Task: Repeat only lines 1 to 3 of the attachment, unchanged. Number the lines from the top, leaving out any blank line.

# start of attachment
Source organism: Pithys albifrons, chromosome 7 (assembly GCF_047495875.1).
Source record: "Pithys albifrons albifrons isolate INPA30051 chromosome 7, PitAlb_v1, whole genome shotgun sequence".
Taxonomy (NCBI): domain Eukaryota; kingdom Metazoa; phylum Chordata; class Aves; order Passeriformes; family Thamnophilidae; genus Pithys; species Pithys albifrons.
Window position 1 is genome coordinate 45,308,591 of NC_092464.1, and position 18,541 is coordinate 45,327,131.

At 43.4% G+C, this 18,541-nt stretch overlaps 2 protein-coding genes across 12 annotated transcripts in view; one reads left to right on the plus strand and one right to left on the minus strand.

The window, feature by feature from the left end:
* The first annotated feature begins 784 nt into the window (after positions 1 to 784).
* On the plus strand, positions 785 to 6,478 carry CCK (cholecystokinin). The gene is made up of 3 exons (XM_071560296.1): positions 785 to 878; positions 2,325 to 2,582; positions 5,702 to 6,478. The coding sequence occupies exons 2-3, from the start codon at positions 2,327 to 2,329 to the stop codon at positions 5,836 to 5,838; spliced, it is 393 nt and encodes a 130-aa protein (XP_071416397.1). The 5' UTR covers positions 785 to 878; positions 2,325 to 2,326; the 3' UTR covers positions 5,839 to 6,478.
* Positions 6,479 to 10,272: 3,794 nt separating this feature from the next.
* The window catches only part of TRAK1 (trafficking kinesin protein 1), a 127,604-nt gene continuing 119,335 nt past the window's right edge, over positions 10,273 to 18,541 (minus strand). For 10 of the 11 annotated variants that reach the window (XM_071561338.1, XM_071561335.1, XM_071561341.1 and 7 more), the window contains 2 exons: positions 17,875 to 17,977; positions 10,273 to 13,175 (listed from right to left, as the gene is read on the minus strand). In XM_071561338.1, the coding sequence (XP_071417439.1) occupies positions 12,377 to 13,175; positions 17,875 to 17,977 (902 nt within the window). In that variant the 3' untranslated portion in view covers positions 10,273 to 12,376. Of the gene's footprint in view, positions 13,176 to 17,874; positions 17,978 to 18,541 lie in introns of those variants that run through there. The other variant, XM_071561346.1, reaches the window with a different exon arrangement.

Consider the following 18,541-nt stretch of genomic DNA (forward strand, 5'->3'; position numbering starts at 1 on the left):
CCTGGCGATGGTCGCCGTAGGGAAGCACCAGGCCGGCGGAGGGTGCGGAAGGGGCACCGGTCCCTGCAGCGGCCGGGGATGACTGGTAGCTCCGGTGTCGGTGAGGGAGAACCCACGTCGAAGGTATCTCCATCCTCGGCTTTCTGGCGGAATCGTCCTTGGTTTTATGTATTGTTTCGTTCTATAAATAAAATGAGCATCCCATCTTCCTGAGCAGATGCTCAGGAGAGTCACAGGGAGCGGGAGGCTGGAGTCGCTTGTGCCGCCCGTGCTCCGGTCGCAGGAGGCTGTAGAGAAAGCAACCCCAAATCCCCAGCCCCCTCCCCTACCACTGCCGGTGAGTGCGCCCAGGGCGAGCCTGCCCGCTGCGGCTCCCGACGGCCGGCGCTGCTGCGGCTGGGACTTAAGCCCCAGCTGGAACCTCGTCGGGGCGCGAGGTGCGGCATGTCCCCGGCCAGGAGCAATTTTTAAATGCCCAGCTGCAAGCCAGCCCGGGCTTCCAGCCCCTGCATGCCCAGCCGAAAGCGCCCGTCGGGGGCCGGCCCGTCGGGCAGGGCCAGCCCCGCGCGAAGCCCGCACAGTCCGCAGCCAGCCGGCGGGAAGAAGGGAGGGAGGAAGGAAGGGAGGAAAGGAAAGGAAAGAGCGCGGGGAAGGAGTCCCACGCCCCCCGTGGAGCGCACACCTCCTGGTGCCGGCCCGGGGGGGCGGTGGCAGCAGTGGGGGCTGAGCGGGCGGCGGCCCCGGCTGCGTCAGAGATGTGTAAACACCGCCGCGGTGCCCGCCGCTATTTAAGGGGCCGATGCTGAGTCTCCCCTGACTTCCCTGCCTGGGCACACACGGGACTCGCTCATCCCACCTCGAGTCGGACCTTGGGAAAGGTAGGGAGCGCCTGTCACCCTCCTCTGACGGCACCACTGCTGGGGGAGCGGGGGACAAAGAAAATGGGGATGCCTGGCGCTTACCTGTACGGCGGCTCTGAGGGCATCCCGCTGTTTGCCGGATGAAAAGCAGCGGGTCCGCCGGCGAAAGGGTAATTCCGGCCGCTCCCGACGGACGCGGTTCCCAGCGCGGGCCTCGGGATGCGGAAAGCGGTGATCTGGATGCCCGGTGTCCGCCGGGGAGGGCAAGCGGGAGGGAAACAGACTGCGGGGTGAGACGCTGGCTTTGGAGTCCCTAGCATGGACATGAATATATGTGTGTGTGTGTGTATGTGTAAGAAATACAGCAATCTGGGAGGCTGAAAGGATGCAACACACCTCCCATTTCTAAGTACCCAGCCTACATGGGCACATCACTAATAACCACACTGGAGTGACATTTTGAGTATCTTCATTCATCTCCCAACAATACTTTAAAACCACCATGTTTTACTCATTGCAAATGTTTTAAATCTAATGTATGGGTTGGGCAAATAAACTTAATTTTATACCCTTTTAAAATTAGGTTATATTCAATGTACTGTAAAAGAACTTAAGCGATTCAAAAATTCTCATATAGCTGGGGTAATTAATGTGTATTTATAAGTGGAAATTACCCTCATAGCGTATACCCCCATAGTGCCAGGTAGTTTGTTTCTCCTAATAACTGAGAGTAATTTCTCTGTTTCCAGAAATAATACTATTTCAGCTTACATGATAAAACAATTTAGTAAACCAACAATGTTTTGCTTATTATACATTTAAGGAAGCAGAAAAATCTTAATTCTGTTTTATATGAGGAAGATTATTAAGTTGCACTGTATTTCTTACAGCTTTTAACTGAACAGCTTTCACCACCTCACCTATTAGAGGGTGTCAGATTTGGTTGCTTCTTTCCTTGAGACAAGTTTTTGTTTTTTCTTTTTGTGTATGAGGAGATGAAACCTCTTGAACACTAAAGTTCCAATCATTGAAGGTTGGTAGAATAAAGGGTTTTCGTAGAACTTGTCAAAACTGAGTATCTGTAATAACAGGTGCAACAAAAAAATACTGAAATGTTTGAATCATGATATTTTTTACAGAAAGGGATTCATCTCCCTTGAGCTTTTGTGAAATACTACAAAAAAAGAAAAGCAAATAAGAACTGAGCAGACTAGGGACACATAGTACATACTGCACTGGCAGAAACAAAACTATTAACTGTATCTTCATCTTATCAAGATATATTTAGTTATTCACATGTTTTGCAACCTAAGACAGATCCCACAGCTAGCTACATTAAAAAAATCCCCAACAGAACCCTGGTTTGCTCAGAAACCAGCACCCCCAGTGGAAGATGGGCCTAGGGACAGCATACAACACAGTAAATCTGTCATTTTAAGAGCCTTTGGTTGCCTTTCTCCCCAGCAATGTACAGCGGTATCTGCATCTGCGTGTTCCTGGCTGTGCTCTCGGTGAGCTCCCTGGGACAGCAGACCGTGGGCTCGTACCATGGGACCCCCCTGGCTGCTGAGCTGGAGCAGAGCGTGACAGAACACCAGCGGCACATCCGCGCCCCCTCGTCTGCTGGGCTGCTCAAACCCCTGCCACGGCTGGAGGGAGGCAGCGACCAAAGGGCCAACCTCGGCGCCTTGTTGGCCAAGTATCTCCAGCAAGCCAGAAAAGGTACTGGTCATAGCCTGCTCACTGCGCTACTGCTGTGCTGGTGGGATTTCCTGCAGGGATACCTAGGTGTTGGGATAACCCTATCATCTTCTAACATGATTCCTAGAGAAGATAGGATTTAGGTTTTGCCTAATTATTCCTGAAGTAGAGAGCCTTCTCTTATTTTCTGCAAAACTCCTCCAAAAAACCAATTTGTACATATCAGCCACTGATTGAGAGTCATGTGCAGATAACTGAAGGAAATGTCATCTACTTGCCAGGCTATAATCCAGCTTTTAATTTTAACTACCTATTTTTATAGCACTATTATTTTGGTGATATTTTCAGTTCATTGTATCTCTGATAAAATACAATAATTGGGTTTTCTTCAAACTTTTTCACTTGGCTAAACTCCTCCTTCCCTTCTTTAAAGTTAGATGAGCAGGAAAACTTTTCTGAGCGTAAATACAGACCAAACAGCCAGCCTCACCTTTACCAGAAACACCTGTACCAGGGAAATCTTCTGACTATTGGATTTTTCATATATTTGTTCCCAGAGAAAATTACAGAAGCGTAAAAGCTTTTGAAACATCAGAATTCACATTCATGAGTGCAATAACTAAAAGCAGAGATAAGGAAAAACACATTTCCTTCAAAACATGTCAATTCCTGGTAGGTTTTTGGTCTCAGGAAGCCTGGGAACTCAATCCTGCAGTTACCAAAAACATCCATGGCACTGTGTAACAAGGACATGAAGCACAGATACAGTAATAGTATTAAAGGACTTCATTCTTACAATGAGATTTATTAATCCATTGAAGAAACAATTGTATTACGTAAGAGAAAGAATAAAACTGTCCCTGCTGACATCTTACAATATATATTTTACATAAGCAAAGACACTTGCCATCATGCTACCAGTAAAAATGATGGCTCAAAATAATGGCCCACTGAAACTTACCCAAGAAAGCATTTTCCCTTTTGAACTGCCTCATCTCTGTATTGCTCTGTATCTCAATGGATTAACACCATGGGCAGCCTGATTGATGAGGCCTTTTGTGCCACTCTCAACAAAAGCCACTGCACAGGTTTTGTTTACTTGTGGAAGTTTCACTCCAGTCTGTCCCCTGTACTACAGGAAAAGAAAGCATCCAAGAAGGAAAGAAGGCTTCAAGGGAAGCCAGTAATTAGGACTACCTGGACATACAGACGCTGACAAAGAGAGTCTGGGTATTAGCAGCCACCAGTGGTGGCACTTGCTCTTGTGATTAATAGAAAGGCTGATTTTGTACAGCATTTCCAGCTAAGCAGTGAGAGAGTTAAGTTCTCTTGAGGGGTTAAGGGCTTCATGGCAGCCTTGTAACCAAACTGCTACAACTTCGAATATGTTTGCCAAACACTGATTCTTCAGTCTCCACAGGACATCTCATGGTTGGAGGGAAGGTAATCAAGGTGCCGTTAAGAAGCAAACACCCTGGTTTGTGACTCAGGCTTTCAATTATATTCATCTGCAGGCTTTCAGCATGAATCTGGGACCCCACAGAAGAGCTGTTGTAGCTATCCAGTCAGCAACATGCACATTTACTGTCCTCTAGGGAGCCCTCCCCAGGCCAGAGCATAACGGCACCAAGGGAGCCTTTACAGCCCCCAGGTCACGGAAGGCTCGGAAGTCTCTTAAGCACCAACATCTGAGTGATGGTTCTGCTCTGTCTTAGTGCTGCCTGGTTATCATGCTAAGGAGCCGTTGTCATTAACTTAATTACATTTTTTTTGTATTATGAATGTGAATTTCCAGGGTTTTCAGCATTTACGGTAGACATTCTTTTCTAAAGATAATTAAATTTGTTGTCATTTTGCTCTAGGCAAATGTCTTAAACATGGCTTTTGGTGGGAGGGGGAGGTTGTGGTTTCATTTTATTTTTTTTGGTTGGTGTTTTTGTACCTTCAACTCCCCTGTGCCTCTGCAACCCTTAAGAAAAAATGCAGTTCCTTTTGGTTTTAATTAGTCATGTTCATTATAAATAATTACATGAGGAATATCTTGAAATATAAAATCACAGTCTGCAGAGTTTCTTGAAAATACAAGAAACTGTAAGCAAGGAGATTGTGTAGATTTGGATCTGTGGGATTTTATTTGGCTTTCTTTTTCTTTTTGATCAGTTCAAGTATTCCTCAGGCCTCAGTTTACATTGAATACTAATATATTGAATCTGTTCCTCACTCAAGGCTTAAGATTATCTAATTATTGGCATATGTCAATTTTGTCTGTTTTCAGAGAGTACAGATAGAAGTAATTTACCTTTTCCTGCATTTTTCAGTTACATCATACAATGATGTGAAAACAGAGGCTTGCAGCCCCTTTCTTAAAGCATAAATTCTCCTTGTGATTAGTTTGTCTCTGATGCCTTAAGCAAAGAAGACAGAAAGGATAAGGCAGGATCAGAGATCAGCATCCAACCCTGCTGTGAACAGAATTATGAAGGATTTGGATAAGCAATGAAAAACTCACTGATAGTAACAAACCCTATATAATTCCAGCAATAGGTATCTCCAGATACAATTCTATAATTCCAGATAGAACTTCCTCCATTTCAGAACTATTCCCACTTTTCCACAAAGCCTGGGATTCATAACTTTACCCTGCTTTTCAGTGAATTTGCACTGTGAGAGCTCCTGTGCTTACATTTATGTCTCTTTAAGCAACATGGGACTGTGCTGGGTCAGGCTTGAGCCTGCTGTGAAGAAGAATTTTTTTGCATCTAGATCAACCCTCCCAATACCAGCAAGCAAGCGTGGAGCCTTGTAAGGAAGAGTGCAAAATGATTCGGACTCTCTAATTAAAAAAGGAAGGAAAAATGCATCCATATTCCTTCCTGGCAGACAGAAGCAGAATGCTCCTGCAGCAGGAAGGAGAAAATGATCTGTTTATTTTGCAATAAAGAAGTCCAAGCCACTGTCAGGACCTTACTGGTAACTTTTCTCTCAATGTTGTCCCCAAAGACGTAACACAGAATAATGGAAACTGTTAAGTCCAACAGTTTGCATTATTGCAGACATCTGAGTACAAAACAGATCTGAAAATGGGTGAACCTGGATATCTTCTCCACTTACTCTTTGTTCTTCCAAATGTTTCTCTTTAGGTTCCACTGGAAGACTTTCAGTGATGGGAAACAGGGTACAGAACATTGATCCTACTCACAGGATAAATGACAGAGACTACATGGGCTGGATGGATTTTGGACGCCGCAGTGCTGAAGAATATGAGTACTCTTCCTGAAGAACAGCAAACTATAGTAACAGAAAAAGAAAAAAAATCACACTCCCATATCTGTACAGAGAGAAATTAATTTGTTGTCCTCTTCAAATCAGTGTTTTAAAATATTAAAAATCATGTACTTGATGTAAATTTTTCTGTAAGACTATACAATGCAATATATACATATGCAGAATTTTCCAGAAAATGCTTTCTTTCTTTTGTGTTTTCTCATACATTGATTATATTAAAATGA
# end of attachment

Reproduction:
Source organism: Pithys albifrons, chromosome 7 (assembly GCF_047495875.1).
Source record: "Pithys albifrons albifrons isolate INPA30051 chromosome 7, PitAlb_v1, whole genome shotgun sequence".
Taxonomy (NCBI): domain Eukaryota; kingdom Metazoa; phylum Chordata; class Aves; order Passeriformes; family Thamnophilidae; genus Pithys; species Pithys albifrons.